I'm currently running a Role-playing game which is nearing its fourth year of play and is coming to a close. The end of the campaign will involve the passing away of this world and the prophesied metaphysical unification of the new earth with aspects of the old heaven, which will then also have passed away. After a short period of campaign resolution, the game will end, so I don't need to be able to do this for very long, but I will almost certainly have to run direct dialouge with God or, at a minimum, deal with eschatological logistics. I want to do this is a respectful and sacred way, and I am worried about being up to the task.

What issues have been brought up by other Roman Catholics in the past as integral to the act of representing God and/or the end times in a fictional work?

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    @thedarkwanderer What a stupendously interesting question! I would look to how CS Lewis and Tolkien handled this. I believe they both were Catholic (or partial to it).
    – user3961
    Commented Dec 10, 2014 at 8:01
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    I am only speculating that you might find a decent answer within these men's works. I am not very familiar with the finer details of their works myself.
    – user3961
    Commented Dec 10, 2014 at 10:35
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    Another mod piped up and disagreed with keeping the current version closed, and gave good reasoning, as did others in comments here. You're all right. The current version is workable. I'm reopening, and if you don't mind, deleting the obsolete comments regarding the closure and re-opening. Commented Dec 10, 2014 at 13:08
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    Also, as the comments go on, might I suggest a chat room on the topic? That might be a better venue for getting feedback discussion-style anyway, and it appears there's a bit of interest in pitching in. Commented Dec 10, 2014 at 13:19
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    @warren The system is Mist, which is a system I wrote myself and pretend I'm going to publish some day. The setting is not so far from our reality as to have no God at all, though certainly my conceptualization of God has moved the setting in some ways away from real life (among other things). While intended to be used in my personal evangelization, the connection to God in my work is normally subtle. The Minstrel's Song (cjshayward.com/tms) is an explicitly Christian RPG created by a member of the Eastern Orthodox faith. It may fit what you are looking for better. Commented Dec 10, 2014 at 21:04

1 Answer 1


Starting off with the Church teaching on images

From the Catechism of the Catholic Church

CCC 2132 The Christian veneration of images is not contrary to the first commandment which proscribes idols. Indeed, "the honor rendered to an image passes to its prototype," and "whoever venerates an image venerates the person portrayed in it."1 The honor paid to sacred images is a "respectful veneration," not the adoration due to God alone:

Religious worship is not directed to images in themselves, considered as mere things, but under their distinctive aspect as images leading us on to God incarnate. The movement toward the image does not terminate in it as image, but tends toward that whose image it is.2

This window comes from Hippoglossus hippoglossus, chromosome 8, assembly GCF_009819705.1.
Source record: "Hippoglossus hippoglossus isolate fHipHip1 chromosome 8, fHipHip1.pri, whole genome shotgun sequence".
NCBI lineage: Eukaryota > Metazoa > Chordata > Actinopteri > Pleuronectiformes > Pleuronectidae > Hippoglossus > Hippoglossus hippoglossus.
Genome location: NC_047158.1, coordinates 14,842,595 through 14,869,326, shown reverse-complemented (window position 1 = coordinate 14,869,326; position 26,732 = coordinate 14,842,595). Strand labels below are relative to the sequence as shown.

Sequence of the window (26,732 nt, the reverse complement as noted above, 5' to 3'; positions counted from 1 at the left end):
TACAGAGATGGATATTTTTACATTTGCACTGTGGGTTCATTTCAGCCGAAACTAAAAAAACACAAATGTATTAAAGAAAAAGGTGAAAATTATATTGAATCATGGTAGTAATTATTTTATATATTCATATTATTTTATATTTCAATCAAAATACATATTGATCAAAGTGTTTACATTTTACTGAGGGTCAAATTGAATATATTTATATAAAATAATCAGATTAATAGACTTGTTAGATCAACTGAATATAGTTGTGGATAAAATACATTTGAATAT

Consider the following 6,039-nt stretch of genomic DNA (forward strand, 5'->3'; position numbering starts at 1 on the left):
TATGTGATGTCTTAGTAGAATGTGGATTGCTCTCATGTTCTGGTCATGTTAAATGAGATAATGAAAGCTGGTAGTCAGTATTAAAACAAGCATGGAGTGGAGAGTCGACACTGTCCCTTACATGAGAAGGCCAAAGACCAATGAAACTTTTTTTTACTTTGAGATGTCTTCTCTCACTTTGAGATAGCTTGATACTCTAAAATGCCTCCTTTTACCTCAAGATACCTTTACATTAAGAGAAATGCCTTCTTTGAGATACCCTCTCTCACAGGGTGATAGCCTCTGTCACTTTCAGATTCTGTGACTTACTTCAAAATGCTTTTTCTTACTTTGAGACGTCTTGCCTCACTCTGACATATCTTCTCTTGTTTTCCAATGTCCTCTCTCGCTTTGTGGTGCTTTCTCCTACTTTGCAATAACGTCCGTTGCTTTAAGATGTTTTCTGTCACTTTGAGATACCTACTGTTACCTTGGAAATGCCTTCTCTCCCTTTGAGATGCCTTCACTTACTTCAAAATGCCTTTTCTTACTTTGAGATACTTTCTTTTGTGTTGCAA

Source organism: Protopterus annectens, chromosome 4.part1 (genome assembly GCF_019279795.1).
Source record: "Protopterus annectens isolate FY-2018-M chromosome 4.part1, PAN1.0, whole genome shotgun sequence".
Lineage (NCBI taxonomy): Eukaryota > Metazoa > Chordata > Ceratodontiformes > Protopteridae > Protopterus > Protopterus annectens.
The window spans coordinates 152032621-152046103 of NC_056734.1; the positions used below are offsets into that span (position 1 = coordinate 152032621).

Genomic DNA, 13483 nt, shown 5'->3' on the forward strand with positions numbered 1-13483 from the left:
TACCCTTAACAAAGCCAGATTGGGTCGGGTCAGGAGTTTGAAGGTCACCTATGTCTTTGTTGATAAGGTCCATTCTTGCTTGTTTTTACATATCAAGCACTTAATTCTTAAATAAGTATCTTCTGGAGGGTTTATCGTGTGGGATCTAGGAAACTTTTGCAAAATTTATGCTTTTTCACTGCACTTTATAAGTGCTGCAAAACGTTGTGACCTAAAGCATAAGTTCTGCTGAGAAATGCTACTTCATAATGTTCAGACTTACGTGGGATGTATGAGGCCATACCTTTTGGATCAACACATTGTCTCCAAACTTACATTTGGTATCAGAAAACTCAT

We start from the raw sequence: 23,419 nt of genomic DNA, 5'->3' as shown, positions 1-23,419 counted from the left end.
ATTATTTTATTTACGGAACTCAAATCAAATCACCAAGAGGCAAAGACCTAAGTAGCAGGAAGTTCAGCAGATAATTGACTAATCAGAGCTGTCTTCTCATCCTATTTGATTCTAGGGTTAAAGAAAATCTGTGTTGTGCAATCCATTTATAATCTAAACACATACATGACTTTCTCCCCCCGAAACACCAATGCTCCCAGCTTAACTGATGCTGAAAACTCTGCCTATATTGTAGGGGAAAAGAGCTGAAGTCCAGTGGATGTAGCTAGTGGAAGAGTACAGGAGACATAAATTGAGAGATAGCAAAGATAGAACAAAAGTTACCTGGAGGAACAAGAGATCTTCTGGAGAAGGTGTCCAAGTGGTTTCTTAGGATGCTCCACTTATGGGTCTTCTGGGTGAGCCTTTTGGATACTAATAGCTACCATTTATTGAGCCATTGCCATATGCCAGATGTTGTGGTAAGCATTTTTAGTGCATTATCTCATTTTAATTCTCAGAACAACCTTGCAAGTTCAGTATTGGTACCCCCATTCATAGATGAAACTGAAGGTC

1. St. Basil, De Spiritu Sancto 18,45:PG 32,149C; Council of Nicaea II: DS 601; cf. Council of Trent: DS 1821-1825; Vatican Council II: SC 126; LG 67.
2. St. Thomas Aquinas, STh II-II,81,3 ad 3.

Therefore making of images which Christians may venerate is not contrary to God's commandments, and is in accordance with Church Tradition and practice from the earliest times3.

3. cf. Veneration of Images | New Advent.

In the New Advent articles, we gather that in the first centuries of Christianity, there are no pictures of the Crucifixion except the mock-crucifix scratched by some pagan soldier in the Palatine barracks.

Therefore a picture of the crucifixion can be made to mock in one case and in another for veneration. Also the article quotes Catholic teaching that "we do not pray to relics or images, for they can neither see nor hear nor help us."

Therefore answering

What issues have been brought up by other Roman Catholics in the past as integral to the act of representing God and/or the end times in a fictional work?

In conclusion, the representation is to be made in a way that is in obedience to God's commandments [the first and the second], in accordance with Church tradition and practice, and also done tastefully and in a way that does not offend not only Catholic, but also Christian sensibility4 as well.

4. cf. Jesus Christ Superstar - an utter blasphemy!!! | The personal blog of Rev Brian McClung, Minister of Newtownabbey Free Presbyterian Church & Administrator of Newtownabbey Independent Christian School.

The Last Judgement, a mighty composition, painted by Michelangelo between 1536 and 1541, in the Sistine Chapel.

enter image description here

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    Thanks for tackling the question and in particular your links/examples. You seem to be suggesting that the construction of an image of God in any manner, not just a visual one, should be done in the manner of an icon, is that correct? Commented Jan 6, 2015 at 6:53
  • @thedarkwanderer Thank you! ... in manner that is consistent with Church Doctrine, tradition and practice, and in a non-sacrilegious manner. Please note that Michelangelo depicts Christ as beardless and in this icon Christ Pantocrator, he is bearded.
    – user13992
    Commented Jan 6, 2015 at 10:09
  • @user13992 As scripture doesn't specify either way, neither depiction is disrespectful. Commented Sep 10, 2017 at 17:52

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